The revered traditional ruler, Attah Ameh Oboni, ascended to the throne of Igala land on May 1, 1945. Compared only to Ayegba Om’Idoko, the great ancient ruler of Igala land who fought to secure the independence of his Kingdom, Attah Oboni’s reign was outstanding and more historic than any of his other predecessors.
He was the only son of his mother, Alami Inedu, a native of Itobe, who was married off to three successive rulers; however, Attah Oboni was the only child that emerged from her matrimony. His father died shortly after he was born in 1911.
Though he had limited access to formal education, Attah Oboni championed the developmental agenda that improved the quality of education, infrastructure, basic amenities, and social intervention programs for vulnerable people in Igala.
To his people, His Royal Highness was a powerful ruler who carried an aura of mystery. It is believed that whatever he said prophetically came to pass; however, historians and subsequent generations are not only intrigued by the folklore that characterized his reign but also how he defied the Queen of England when asked by the council of rulers to go contrary to the taboos of his throne.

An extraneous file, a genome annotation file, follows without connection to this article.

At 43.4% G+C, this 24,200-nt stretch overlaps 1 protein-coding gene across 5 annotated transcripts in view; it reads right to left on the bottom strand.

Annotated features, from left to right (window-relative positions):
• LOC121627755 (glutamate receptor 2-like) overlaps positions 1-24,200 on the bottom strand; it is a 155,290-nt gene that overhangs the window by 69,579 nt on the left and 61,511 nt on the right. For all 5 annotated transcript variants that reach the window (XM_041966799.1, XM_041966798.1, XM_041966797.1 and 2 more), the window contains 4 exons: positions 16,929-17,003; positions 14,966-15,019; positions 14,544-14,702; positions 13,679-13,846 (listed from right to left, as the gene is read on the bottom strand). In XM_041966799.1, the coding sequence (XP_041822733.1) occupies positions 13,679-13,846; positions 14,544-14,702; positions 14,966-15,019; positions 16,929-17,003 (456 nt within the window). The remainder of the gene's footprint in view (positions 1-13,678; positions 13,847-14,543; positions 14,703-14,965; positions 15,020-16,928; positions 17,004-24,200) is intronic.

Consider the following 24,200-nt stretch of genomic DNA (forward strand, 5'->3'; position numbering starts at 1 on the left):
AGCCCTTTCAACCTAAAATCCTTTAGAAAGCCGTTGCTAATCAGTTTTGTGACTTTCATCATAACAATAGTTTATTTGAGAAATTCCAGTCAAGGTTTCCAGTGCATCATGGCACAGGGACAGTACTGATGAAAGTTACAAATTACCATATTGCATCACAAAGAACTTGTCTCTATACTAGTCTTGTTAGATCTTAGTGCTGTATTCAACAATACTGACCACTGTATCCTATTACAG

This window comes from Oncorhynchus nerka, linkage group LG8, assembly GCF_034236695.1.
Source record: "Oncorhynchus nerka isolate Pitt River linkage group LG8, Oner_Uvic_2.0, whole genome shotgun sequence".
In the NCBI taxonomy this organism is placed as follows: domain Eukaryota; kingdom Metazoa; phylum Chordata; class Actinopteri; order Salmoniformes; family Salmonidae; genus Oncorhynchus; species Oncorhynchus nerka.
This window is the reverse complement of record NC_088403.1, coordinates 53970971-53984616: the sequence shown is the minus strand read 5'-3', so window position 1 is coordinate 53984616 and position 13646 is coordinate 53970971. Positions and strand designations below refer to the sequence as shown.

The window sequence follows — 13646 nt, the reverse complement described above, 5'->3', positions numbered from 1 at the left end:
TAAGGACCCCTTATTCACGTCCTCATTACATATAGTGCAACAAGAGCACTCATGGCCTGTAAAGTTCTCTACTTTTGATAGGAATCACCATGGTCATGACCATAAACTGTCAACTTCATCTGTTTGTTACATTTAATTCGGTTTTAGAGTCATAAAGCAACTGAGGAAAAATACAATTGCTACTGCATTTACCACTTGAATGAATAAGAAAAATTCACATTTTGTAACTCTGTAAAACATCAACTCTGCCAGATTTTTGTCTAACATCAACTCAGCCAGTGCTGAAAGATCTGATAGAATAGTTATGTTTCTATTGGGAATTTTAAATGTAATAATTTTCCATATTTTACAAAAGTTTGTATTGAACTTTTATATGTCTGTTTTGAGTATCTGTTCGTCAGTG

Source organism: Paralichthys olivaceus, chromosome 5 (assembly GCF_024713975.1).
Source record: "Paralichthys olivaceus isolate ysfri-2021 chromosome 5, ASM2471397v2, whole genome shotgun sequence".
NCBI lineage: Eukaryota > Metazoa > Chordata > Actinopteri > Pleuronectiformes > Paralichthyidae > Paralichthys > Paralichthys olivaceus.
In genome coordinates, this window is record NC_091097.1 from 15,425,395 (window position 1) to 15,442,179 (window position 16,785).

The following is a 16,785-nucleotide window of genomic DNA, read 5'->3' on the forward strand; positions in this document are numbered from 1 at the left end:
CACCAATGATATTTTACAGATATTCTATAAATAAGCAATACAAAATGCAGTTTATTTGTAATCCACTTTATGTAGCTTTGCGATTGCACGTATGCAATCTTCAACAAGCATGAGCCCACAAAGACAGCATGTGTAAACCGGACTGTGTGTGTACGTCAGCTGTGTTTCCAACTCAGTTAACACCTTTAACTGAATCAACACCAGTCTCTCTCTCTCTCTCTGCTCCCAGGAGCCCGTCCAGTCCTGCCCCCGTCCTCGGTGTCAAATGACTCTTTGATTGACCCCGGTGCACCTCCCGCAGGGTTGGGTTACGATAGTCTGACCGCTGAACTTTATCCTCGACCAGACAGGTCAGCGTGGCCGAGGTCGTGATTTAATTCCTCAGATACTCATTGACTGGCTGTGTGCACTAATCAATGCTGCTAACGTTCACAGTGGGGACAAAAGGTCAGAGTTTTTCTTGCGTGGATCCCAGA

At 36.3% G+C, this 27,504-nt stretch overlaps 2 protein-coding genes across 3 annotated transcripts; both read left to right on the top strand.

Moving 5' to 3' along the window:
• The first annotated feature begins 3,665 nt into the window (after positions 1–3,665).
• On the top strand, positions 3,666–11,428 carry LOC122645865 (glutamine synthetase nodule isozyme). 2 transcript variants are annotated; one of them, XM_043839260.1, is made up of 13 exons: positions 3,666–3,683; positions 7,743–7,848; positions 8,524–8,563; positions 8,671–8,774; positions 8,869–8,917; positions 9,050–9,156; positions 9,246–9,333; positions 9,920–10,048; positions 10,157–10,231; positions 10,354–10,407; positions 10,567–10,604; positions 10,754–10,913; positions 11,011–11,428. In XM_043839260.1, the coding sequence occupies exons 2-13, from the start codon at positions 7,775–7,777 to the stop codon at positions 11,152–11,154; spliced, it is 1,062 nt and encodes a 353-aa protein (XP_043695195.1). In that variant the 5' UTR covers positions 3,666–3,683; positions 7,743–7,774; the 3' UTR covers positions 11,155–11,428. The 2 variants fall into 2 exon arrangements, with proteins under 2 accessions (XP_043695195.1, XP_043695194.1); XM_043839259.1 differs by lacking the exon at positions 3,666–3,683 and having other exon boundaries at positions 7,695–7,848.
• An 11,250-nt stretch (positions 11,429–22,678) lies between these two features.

It was an abomination in Igala culture for any ruler to look at a corpse or a baby less than three months old. It was also taboo for him to shake the hand of a woman or take off his cap in public. Contrary to these customs, Attah Oboni was asked to violate the latter forbidden ethos when he met the Queen of England at a meeting held in Kaduna.
Paramount rulers compelled him to remove his cap before greeting the Queen, as had been done earlier by others. To make matters worse for the Igala ruler, he was told he would have to shake the hands of the Queen after taking off his cap.
When he refused to compromise, he was threatened to be thrown out of the meeting. Signaling the council of rulers that calamity could befall them for the stance they had taken, Attah Oboni, in an attempt to lift his cap, caused a swarm of bees to flood the meeting hall. This caused pandemonium, prompting the handlers of the Queen to whisk her away immediately.
The only ruler who was able to stay in the hall was the Oba of Benin. Feeling insulted, the authorities caused the Igala ruler to be arrested; but interestingly, oral tradition tells that the handcuffs fell off his hands moments after he was placed in custody.
Despite his supernatural display, his fellow traditional rulers resorted to keeping him hostage; infuriating the Igala ruler and driving him to escape custody without anyone explaining how he got out of the guarded room. This embarrassment presented the Queen and the rulers of the Northern kingdom of Nigeria with a motive to immediately conspire to have him overthrown.
Consequently, he was eventually dethroned, but not without repercussions. The individuals who implemented the plot to have him removed from power were buried thrice after their body parts were decomposed in phases.
Before he took his own life, he cursed Igala land and pronounced that the community will only be reunified after a son from his lineage ascends the throne. Igala festivals were banned for over 60 years until the Governor, Yahaya Bello, lifted the embargo on the pleas of the Attah Igala.